2021 was another year of isolation for Japan and we were at home for most of it in Kamakura. That’s not to say it’s a bad place to be locked down, quite the opposite! We’re blessed here with hills to hike and the beach for watersports, both of which we took full advantage of.
While some diehard windsurfers carry on through the winter, we hung up our wetsuits mid-November. We made good progress in 2021, progressing from the beginner to intermediate class, although still have a way to go until we can zip around in conditions like in the video above.
Autumn was as glorious as usual though arrived somewhat later than usual. We didn’t visit anywhere specifically to view the leaves this year, but enjoyed the vibrant colours in our local neighbourhood.
We had a single day of heavy snow in early January which provided some new year’s excitement but showed how woefully insufficient the insulation in Japanese houses is. The cold snap was short lived and the snow melted by the middle of the following day.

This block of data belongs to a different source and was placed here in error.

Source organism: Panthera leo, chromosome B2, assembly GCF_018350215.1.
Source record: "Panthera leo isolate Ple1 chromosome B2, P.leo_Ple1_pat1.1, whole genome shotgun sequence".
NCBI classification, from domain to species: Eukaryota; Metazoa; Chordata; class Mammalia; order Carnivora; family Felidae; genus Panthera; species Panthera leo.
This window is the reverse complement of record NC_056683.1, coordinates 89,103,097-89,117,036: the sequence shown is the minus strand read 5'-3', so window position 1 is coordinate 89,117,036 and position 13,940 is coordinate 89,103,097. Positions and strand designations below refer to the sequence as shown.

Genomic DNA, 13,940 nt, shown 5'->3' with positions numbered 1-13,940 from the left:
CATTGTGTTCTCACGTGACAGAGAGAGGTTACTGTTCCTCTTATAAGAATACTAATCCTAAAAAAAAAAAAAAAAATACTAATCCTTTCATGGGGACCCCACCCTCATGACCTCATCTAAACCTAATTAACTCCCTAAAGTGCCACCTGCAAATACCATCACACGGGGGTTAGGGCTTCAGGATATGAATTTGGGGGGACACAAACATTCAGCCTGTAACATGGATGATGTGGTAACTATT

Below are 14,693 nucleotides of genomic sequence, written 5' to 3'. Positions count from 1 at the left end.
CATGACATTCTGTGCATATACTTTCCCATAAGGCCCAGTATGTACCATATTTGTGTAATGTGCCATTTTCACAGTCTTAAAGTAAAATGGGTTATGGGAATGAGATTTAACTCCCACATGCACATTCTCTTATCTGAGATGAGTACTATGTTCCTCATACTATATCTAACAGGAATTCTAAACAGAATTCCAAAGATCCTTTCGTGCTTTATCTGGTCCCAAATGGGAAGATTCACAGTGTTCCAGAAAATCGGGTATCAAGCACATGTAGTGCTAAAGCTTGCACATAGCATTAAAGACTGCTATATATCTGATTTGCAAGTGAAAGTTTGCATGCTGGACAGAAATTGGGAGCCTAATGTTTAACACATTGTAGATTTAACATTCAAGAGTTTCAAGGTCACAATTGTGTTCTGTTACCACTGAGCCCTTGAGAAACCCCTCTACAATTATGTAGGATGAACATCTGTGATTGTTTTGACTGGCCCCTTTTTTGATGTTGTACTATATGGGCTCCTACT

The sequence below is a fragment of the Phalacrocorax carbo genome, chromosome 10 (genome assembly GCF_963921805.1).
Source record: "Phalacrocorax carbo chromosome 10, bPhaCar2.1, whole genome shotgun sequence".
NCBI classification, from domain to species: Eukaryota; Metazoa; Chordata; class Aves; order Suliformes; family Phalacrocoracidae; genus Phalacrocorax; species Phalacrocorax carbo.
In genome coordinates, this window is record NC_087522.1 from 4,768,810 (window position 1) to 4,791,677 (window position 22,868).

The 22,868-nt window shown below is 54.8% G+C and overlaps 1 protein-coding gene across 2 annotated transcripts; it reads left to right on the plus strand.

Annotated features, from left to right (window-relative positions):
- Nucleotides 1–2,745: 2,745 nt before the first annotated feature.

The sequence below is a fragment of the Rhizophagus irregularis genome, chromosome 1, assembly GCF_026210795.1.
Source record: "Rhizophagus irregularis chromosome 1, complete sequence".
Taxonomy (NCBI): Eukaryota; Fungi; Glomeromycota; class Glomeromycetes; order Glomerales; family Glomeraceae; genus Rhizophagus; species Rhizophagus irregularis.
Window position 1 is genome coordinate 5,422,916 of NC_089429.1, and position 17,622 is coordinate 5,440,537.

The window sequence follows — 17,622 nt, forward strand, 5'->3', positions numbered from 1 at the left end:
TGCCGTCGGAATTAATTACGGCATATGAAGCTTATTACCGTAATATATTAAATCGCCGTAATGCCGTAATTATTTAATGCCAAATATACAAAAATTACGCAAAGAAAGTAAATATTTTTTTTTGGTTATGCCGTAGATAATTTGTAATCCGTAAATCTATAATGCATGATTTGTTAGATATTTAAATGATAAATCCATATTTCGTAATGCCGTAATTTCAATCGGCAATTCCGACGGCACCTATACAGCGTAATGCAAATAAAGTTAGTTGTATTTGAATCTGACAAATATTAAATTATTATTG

While the hills around where we live aren’t extensive enough to support big animals like deer or wild boar, there are plenty of Japanese raccoon dogs, known as tanuki (狸) living wild. They are mainly nocturnal but once in a while we’ll spot them prowling the streets.
Within Japanese folklore, tanuki are reputed to be mischievous and jolly, masters of disguise and shapeshifting but somewhat gullible and absentminded.
Exploring a new hiking route towards Zushi (逗子市), we stumbled upon the perimeter of a U.S. military base. It turns out Yokosuka naval base lies nearby and is the source of the noisy aircraft that frequently fly over our house.
Although Japan doesn’t celebrate Christmas or Chinese New Year, we still put up lights for the former, and banners on our front door for the latter. I think our neighbours enjoyed the novelty!
We also got our fair share of fabulous sunsets and one of these days I must go along the coast to try and capture one with Mt. Fuji in the background.
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The distinctly-different seasons must certainly help to bear with the monotony of the pandemic-induced moving restrictions, especially in such a lovely place as depicted in your post!
Agreed, thanks Guillaume!
Lovely photos of your ‘home turf’, & finding enjoyment in the everyday things.